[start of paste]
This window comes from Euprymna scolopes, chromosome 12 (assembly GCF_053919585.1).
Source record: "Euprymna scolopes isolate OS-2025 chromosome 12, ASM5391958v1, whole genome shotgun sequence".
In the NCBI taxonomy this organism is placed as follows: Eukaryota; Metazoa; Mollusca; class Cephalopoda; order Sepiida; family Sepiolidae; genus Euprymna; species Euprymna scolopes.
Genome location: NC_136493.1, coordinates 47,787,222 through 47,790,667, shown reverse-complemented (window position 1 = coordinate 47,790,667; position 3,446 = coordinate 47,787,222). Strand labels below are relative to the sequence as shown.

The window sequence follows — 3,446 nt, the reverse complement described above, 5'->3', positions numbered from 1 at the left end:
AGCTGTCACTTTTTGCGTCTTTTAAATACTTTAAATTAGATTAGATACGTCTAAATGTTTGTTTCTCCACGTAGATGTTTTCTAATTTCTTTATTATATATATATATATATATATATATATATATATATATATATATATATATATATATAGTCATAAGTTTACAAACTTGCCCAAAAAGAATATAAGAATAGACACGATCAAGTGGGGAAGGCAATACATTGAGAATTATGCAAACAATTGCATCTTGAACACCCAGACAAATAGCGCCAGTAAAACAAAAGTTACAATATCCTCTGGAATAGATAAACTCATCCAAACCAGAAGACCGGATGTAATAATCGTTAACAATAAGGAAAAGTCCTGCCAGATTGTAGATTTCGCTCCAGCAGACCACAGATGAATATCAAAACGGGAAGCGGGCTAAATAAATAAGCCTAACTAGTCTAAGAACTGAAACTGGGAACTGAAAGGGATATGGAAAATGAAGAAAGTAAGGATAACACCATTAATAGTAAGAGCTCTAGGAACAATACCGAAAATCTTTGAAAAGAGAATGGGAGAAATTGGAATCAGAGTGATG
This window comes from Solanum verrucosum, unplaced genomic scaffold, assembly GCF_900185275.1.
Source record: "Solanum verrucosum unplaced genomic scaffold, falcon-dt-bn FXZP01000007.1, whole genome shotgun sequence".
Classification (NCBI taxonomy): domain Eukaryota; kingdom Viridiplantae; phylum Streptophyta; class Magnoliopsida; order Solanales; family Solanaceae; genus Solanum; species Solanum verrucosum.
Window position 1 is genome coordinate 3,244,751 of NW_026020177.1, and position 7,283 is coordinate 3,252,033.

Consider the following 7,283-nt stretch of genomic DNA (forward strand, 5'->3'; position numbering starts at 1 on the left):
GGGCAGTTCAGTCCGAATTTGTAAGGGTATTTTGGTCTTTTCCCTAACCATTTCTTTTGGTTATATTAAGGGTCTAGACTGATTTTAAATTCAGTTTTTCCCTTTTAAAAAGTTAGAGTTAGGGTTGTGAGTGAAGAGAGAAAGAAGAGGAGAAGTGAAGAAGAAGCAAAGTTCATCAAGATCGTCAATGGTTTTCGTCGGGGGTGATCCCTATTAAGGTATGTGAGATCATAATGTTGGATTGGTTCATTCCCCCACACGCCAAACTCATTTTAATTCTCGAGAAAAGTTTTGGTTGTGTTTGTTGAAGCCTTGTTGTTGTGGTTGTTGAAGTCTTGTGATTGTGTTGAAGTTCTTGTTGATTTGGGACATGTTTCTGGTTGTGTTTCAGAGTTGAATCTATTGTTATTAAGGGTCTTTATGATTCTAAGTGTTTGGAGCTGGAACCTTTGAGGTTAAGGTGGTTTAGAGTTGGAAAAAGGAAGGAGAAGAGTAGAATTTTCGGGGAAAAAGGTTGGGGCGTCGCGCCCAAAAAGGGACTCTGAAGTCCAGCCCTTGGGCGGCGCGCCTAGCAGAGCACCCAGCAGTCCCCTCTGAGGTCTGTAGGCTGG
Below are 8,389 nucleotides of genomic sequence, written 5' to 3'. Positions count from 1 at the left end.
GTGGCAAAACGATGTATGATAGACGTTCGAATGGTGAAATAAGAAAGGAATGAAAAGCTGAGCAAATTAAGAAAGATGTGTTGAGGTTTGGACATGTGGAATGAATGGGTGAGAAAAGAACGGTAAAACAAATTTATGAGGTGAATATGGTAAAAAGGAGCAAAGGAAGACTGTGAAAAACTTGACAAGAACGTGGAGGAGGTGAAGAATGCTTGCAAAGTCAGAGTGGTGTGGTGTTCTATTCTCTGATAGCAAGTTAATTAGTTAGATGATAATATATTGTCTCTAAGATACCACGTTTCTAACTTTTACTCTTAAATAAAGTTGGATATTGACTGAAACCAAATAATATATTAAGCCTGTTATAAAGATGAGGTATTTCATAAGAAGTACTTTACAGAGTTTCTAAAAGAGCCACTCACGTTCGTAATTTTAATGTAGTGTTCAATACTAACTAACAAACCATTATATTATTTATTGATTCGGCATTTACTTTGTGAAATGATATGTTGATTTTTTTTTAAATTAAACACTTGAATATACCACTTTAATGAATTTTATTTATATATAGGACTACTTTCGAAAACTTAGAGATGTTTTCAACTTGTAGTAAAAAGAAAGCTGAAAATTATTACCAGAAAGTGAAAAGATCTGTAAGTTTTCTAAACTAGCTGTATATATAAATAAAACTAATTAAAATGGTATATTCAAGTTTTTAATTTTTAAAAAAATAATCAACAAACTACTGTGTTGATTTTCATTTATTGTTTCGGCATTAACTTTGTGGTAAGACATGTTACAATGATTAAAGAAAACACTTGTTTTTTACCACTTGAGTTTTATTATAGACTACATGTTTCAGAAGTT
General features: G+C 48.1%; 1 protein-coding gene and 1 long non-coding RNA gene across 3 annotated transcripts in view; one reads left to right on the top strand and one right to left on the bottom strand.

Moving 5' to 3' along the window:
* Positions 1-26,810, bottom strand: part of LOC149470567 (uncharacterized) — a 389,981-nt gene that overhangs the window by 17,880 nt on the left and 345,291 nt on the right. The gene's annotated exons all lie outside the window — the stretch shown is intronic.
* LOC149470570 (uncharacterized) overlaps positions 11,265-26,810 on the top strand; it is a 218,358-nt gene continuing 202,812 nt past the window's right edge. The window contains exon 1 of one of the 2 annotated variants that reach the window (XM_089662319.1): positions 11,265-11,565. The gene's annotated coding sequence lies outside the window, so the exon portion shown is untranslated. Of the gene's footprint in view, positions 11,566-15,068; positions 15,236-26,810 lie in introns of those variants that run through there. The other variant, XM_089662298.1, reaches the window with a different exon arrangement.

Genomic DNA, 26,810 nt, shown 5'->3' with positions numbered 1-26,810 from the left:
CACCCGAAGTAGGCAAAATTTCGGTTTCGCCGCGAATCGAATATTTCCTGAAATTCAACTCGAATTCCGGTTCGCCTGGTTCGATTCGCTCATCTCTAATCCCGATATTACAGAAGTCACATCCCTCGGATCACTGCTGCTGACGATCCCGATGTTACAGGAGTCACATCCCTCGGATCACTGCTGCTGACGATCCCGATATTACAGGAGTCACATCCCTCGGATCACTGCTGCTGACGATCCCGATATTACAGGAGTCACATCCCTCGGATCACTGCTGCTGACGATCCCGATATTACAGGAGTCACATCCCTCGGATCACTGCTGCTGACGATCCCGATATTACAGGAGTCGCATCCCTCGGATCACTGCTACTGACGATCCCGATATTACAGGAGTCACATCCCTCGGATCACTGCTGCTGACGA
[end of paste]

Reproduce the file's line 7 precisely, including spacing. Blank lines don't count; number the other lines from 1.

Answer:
This window comes from Solanum verrucosum, unplaced genomic scaffold, assembly GCF_900185275.1.